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Unscripted: Q&A with Antonio, Software Engineer

Antonio Sargento, Software Engineer at Fidel

Exciting news here at Fidel HQ – we’ve just opened a new office in Lisbon! We’ve had an engineering base there for a while, but now, it’s official. And it’s growing pretty quickly, too – you can check out our open roles here.

To celebrate, we caught up with Antonio. He’s a Software Engineer who joined Fidel this year, but has been in the industry for more than 20. He’s based in Lisbon, and has seen the tech community there go through some major changes. We wanted to find out what’s next.

Hey Antonio! What are you working on at the moment?

At the moment, our whole team is focused on making sure our existing product and processes are as robust as possible. We’re starting to scale really quickly, so we need to make sure we have the foundations in place before we start adding new features and hiring more people. A lot of the work I’m doing is around automation. With our current set up there are a lot of repetitive manual tasks, so I’m trying to automate some of those workflows.

How’s that going?

All very smoothly! The process is very well defined and it’s stuff we’ve done lots of times before. We’re using microservices for the first time as well, and beginning to restructure our architecture so we can start to use it elsewhere.

Why the switch to microservices?

It’s going to make life a lot easier as our engineering team grows. Instead of having a huge repository with lots of code, it means we can have smaller groups working on specific bits of the system. It also means we can have different features working in different ways. Rather than having to change the whole system, we’ll be able to write and test small features in the backend and have them all work independently of each other. It should help us optimise each part individually, rather than trying to make everything fit the same structure.

In startups, you often have to build something quick to prove the concept. Now, we’re ready to migrate everything over to microservices and build everything moving forward in that style.

Ah, startup life. Your last role was at a much bigger company – do you find the ways of working very different?

Actually, my last place did have more of a startup mindset because we worked in various small groups. But in general, I find small startups to be more dynamic environments. Bigger places always have more processes, and although they’re becoming more agile in their methodologies, there’s always a hierarchy and structure behind and above it. That can slow things down.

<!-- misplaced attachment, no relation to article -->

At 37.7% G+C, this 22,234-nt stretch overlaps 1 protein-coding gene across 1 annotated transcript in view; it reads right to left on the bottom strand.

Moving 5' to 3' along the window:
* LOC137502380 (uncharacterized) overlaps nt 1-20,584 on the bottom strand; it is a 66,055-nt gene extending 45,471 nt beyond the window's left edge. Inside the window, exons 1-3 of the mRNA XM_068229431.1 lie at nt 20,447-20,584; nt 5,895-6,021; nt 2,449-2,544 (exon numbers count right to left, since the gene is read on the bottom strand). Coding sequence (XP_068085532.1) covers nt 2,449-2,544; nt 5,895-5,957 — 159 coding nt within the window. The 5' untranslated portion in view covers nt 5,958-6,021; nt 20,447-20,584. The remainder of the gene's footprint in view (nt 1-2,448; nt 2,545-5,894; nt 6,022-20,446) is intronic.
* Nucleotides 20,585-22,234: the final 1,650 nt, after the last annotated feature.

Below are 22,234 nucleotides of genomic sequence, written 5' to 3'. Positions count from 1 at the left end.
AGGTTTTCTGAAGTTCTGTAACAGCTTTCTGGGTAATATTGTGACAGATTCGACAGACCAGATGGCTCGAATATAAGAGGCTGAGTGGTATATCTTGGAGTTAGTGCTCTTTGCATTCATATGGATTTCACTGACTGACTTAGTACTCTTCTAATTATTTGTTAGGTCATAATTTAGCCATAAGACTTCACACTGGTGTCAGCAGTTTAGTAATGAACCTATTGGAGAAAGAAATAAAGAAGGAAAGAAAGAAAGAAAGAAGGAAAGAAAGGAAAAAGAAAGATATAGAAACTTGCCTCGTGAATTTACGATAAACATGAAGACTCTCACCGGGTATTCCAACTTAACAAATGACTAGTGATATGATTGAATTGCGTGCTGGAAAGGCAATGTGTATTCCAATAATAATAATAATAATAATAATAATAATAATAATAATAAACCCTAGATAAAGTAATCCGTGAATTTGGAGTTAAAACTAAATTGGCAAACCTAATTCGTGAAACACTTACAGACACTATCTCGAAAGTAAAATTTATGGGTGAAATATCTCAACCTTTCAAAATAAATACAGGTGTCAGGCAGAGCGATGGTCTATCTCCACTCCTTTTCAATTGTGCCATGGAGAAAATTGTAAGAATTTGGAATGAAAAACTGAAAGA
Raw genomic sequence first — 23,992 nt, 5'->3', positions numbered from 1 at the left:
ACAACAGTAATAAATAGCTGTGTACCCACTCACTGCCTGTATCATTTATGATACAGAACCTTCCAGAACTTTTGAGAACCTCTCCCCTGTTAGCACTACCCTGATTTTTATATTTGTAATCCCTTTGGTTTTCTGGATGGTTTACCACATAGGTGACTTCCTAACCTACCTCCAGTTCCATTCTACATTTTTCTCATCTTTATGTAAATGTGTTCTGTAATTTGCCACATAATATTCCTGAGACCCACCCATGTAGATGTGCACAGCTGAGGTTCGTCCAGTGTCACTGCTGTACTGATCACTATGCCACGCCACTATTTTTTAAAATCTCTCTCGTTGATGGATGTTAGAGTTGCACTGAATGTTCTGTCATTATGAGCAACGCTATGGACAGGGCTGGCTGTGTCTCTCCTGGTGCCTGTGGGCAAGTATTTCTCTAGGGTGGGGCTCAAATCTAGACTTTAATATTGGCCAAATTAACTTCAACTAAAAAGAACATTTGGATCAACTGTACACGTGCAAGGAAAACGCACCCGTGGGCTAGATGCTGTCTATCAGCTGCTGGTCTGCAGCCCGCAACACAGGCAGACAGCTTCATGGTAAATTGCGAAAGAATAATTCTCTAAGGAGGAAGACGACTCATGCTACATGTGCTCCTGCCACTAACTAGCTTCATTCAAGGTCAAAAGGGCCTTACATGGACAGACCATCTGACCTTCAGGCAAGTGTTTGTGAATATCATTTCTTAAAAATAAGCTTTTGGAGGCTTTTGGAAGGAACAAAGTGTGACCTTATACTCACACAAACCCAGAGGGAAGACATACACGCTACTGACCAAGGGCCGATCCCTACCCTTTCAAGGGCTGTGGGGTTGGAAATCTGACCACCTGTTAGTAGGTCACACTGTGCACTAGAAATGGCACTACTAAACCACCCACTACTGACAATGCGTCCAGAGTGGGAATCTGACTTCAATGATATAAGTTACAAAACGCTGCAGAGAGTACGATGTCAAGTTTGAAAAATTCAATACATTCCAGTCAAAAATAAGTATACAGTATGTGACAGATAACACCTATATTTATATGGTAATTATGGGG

Is that why you wanted to work at Fidel?

Partly. For me, it’s important to care about the challenge. I like problems and solving them with good engineering solutions. Fidel has a good problem, and we’re using the best technologies to solve that problem. For a guy like me that likes technology, it’s music to my ears!

APIs, AWS, Serverless, Javascript – that’s the world that I want to be working in.   There’ll be lots of engineering challenges ahead for us as we scale internationally.  The transaction volumes that we’re dealing with are massive, so our systems need to be very refined to manage the volumes and requests.

Why did you want to work on an API?

The API economy is a buzzword that we’ve all heard a lot about, but it really has changed the way we build software. It’s like lego – building small pieces that other developers can use to build more complex systems.  I like writing for other developers, it’s a challenge to create something they’d like to use.

What do you need to think about when you’re building for other developers?

There are some basic expectations that need to be met – documentation, for instance – so that other people can use it easily. But that can be hard for developers. Some of us don’t write very well, or think to do some of these things! But you can follow what others are doing and take that as your guideline.

Zalando has good guidelines for defining an API, and analysers that can help you find flaws. You can also define your API spec in Open API and use Swagger tools to help write the specification and documentation.

Great tips! Do you have any other advice for engineers?

Work with a team you love! If your team is cool and you can work happily with them, that’s the most important thing. It’s ultimately what Agile is all about: finding ways to build better systems together.

2008-2011  was a difficult time in Portugal and the job market wasn’t great. You more or less had to take whatever you could get.  Now it’s much better, and I’m fortunate to have more freedom and be selective about where I work.

The Fidel team is great! We’re still building it out and hiring new roles (especially a scrum master who can help us work better in Agile), but everyone is clear and honest and happy to help each other. And we’re improving every day.

Thanks, Antonio!

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